Think of another line, but this time, associate every point on it with a square. That's a solid cube.

Now think of yet another line. Associate every point on it with a cube, and you've got a 4-cube. At this point it gets hard to visualize, but just as a cube is an infinite number of equally-sized squares stuck together along a line, so is a 4-cube an infinite number of 3-cubes stuck together along a line. Similarly, a 5-cube is a line of 4-cubes, and so on. Where things get weird is when you start to think about hyperspheres instead of hypercubes. Hyperspheres have some surprising properties that do not match our intuition, given that we only have experience with two and three dimensional spheres. (2-spheres are of course normally called "circles".) The definition of a hypersphere is pretty simple -- like a 2-sphere or 3-sphere, a hypersphere is the collection of points that are all the same distance from a given center point. (But distance works strangely in higher dimensions, as we'll see in future episodes!) Its hard to picture a hypercube; it's even hard to picture a hypersphere. The equivalent analogy for n-spheres requires us to think about size. Again, imagine a line two units long. Associate with each point on the line another line crossing at the middle. But this time, the associated lines are of different lengths. The lines associated with the end points are tiny, and the lines associated with the middle are longer. This describes a circular disk -- for each point along the diameter of a circle you can draw a perpendicular line through the point extending to the boundaries of the disk on each side.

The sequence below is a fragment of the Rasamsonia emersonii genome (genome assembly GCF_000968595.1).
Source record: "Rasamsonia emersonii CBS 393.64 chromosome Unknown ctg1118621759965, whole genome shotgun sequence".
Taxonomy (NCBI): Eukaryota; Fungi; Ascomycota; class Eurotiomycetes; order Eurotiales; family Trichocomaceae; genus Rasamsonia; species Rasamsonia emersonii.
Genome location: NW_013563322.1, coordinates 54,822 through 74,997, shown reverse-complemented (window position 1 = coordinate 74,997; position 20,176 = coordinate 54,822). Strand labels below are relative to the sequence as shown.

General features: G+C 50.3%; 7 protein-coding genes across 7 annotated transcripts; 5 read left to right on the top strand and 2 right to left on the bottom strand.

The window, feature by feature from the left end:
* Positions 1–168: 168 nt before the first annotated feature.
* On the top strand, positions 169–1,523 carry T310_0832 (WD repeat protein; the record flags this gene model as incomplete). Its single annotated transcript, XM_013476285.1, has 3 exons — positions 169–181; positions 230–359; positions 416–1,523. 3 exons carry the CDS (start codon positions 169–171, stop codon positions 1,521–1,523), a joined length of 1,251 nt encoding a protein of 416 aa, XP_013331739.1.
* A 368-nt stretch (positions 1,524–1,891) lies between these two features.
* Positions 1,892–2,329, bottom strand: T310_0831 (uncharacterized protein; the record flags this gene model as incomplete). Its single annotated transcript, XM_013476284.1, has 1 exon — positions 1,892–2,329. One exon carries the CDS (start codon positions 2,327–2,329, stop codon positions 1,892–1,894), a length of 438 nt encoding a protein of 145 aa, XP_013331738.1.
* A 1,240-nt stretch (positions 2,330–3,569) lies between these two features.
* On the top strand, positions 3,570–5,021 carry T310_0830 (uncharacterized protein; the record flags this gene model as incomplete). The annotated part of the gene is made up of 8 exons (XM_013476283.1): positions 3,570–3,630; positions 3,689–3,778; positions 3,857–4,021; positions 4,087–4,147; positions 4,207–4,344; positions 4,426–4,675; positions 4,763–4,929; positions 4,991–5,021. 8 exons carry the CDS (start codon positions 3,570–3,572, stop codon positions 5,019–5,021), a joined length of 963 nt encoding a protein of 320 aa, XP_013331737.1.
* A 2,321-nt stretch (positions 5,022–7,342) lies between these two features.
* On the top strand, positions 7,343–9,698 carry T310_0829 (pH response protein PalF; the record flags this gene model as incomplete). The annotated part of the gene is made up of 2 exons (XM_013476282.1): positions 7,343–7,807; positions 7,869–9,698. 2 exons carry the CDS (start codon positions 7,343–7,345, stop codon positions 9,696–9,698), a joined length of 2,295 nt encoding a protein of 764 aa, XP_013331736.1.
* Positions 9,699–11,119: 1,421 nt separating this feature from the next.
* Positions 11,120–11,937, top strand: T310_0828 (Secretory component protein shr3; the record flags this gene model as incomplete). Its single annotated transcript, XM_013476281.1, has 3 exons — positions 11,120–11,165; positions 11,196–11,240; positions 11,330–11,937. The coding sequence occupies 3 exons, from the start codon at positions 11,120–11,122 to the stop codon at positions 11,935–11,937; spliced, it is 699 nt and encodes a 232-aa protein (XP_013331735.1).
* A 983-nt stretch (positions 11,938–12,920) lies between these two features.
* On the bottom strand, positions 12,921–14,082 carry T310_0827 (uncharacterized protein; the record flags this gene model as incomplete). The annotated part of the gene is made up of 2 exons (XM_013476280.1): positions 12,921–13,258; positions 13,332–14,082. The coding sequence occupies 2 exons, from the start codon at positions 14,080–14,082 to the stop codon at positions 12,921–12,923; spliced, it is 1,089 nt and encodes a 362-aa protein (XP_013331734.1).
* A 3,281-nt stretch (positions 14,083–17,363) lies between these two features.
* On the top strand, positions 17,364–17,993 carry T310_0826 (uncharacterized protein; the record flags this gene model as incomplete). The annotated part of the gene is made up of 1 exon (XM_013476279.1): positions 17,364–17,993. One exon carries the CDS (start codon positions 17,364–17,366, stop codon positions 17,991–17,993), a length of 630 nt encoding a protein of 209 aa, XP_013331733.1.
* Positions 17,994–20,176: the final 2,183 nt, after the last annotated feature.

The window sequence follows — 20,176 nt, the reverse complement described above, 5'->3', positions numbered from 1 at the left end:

Now do the same thing again. Take a line, and associate each point on the line with a circle. If the circles are all the same size, you have a cylinder. But if they vary from small at the ends to big in the middle, you've got a sphere. Successive cross-sections of a sphere are all circles, but they start small and get big and then get small again. Now do the same thing again. Take a line and associate each point on the line with a sphere, small at the ends and big in the middle, and you've got a 4-sphere. Successive "cross sections" of a 4-sphere are 3-spheres of varying size. Keep going to 5-, 6-, etc, spheres. A circle of diameter 2 fits into a square of edge length 2, and a sphere of diameter 2 fits into a cube of edge length 2. Clearly an n-sphere of diameter two fits exactly into an n-cube of edge length two -- the n-sphere "kisses" the center of each face of the n-cube. You can't make the n-cube smaller without the n-sphere poking out of it somewhere. But things start getting weird when you consider the volume of an n-sphere. Tomorrow we'll compare the volume of an n-sphere to the volume of an n-cube, and discover some surprising and counterintuitive things about where that volume is.

##### High-Dimensional Spaces Are Counterintuitive, Part Two

The volume of an n-cube of edge length s is easy to work out. A 2-cube has s